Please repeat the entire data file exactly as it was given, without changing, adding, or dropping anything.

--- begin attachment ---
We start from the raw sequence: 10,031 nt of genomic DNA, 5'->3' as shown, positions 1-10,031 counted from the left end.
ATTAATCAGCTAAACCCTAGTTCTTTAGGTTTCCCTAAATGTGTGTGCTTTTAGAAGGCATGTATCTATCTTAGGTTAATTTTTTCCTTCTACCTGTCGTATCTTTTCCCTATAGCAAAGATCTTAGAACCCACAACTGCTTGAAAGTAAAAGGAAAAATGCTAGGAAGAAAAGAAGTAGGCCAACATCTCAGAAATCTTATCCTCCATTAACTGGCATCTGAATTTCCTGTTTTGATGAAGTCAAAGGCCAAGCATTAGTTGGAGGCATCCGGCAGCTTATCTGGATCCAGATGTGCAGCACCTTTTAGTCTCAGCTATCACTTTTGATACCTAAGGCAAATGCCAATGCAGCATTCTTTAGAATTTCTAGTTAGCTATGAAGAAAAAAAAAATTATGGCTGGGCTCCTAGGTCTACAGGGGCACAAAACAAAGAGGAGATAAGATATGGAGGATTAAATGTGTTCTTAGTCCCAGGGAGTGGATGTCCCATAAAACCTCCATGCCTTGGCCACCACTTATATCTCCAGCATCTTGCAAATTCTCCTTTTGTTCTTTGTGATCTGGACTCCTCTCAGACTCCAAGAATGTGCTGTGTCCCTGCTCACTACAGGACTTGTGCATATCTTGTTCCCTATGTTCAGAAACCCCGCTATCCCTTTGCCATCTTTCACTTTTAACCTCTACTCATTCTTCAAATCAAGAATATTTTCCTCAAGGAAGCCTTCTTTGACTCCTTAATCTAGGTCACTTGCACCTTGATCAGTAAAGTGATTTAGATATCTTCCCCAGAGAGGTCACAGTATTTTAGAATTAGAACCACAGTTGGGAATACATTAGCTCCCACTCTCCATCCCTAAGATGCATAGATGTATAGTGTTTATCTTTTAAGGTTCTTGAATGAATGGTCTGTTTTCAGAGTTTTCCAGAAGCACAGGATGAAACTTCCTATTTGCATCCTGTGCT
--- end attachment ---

We start from the raw sequence: 10,031 nt of genomic DNA, 5'->3' as shown, positions 1-10,031 counted from the left end.
ATTAATCAGCTAAACCCTAGTTCTTTAGGTTTCCCTAAATGTGTGTGCTTTTAGAAGGCATGTATCTATCTTAGGTTAATTTTTTCCTTCTACCTGTCGTATCTTTTCCCTATAGCAAAGATCTTAGAACCCACAACTGCTTGAAAGTAAAAGGAAAAATGCTAGGAAGAAAAGAAGTAGGCCAACATCTCAGAAATCTTATCCTCCATTAACTGGCATCTGAATTTCCTGTTTTGATGAAGTCAAAGGCCAAGCATTAGTTGGAGGCATCCGGCAGCTTATCTGGATCCAGATGTGCAGCACCTTTTAGTCTCAGCTATCACTTTTGATACCTAAGGCAAATGCCAATGCAGCATTCTTTAGAATTTCTAGTTAGCTATGAAGAAAAAAAAAATTATGGCTGGGCTCCTAGGTCTACAGGGGCACAAAACAAAGAGGAGATAAGATATGGAGGATTAAATGTGTTCTTAGTCCCAGGGAGTGGATGTCCCATAAAACCTCCATGCCTTGGCCACCACTTATATCTCCAGCATCTTGCAAATTCTCCTTTTGTTCTTTGTGATCTGGACTCCTCTCAGACTCCAAGAATGTGCTGTGTCCCTGCTCACTACAGGACTTGTGCATATCTTGTTCCCTATGTTCAGAAACCCCGCTATCCCTTTGCCATCTTTCACTTTTAACCTCTACTCATTCTTCAAATCAAGAATATTTTCCTCAAGGAAGCCTTCTTTGACTCCTTAATCTAGGTCACTTGCACCTTGATCAGTAAAGTGATTTAGATATCTTCCCCAGAGAGGTCACAGTATTTTAGAATTAGAACCACAGTTGGGAATACATTAGCTCCCACTCTCCATCCCTAAGATGCATAGATGTATAGTGTTTATCTTTTAAGGTTCTTGAATGAATGGTCTGTTTTCAGAGTTTTCCAGAAGCACAGGATGAAACTTCCTATTTGCATCCTGTGCT